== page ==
With COVID-19 cases rising in the US, issues surrounding access to testing and treatment for uninsured individuals have taken on heightened importance. Efforts to limit the spread of the coronavirus in the United States are dependent on people who may have been exposed to the virus or who are sick getting tested and seeking medical treatment. However, the uninsured are likely to face significant barriers to testing for COVID-19 and any care they may need should they contract the virus.
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As COVID-19 spreads within the United States, questions have arisen over the potential costs people may face if they become severely ill and need treatment. While many large insurers have agreed to waive copayments and deductibles for COVID-19 tests, people with private insurance who face deductibles could still be on…
This is a short piece intended to highlight the key data points about the potential implications of COVID-19 on nursing facility residents and overall operations.
The U.S. Response to Coronavirus: Summary of the Coronavirus Preparedness and Response Supplemental Appropriations Act, 2020
The Coronavirus Preparedness and Response Supplemental Appropriations Act, 2020, which was passed with near unanimous support in both the House and Senate, was signed into law by the President on March 6, 2020. The bill provides $8.3 billion in emergency funding for federal agencies to respond to the coronavirus outbreak. This summary provides details on funding specified in the bill.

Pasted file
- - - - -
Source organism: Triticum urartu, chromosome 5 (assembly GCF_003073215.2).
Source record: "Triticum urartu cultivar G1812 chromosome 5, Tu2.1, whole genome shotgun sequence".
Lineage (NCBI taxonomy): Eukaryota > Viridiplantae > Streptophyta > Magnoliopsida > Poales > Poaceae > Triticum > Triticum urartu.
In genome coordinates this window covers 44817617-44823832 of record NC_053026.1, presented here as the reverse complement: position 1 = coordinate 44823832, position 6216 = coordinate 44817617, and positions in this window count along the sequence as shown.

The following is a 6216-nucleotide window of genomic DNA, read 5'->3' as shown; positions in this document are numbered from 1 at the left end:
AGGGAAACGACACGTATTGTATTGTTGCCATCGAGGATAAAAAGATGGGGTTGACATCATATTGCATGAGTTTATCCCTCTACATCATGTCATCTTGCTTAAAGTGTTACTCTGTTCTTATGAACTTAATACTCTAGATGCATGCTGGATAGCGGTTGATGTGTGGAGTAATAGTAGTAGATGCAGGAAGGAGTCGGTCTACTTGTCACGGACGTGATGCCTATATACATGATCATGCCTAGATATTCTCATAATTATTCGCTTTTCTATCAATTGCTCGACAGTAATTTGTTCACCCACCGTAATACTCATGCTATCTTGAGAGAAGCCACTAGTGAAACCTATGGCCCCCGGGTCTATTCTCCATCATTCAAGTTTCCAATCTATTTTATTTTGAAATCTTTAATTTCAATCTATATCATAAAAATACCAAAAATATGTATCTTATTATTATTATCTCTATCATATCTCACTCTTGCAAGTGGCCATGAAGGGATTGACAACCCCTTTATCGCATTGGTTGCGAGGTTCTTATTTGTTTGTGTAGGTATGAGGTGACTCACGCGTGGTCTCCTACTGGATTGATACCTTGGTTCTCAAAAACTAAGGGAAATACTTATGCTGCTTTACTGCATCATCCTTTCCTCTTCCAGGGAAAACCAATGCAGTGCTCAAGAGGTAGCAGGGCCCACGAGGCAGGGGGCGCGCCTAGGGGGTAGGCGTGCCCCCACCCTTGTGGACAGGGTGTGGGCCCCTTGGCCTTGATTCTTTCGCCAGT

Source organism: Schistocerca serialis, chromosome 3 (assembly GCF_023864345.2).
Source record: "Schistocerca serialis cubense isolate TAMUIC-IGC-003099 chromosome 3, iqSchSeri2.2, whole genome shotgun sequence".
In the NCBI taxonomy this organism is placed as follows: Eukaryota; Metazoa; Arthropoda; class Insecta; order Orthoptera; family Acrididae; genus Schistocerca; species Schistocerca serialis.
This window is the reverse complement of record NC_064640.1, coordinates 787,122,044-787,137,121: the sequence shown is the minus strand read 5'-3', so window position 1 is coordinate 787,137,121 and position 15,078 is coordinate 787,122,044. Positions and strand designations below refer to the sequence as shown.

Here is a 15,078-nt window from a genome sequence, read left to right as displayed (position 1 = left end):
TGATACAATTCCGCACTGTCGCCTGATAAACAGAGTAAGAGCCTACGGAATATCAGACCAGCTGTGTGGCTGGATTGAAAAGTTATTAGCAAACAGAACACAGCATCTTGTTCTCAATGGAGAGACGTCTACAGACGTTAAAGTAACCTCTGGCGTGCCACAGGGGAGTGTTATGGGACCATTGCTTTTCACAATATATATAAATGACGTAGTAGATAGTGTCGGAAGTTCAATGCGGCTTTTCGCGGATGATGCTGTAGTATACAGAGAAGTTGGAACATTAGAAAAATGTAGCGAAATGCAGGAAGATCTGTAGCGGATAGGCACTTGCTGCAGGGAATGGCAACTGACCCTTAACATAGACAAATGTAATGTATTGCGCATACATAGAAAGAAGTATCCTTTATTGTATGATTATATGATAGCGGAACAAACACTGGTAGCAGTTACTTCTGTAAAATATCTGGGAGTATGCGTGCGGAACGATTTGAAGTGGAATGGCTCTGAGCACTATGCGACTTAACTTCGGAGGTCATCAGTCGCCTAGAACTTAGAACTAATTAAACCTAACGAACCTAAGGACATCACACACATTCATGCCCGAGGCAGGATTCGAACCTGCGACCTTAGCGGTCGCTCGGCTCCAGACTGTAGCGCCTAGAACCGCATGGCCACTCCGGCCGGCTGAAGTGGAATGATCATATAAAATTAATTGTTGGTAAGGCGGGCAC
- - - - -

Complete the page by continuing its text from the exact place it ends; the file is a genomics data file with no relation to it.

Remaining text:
Concerns over the potential spread of the coronavirus have refocused attention on the leave policies of employers. Lower-wage workers are much more likely to lack access to paid sick leave makes their economic decisions more acute.
The February 2020 KFF Health Tracking Poll examines the public’s awareness of and concerns about the Coronavirus, following its spread across China and around the globe. The public is concerned about the potential economic and health impacts of the virus on the U.S. and on them and their families. A majority of the public and majorities across partisans say the U.S. is currently doing enough to prevent the spread of the virus.
This weekend, the Centers for Disease Control and Prevention confirmed more U.S. cases of the latest international outbreak – coronavirus – which started in Wuhan, China. Josh Michaud, an Associate Director for Global Health Policy at KFF, offers perspective on the U.S. role and how response to this outbreak compares to others, such as SARS and the Ebola epidemic.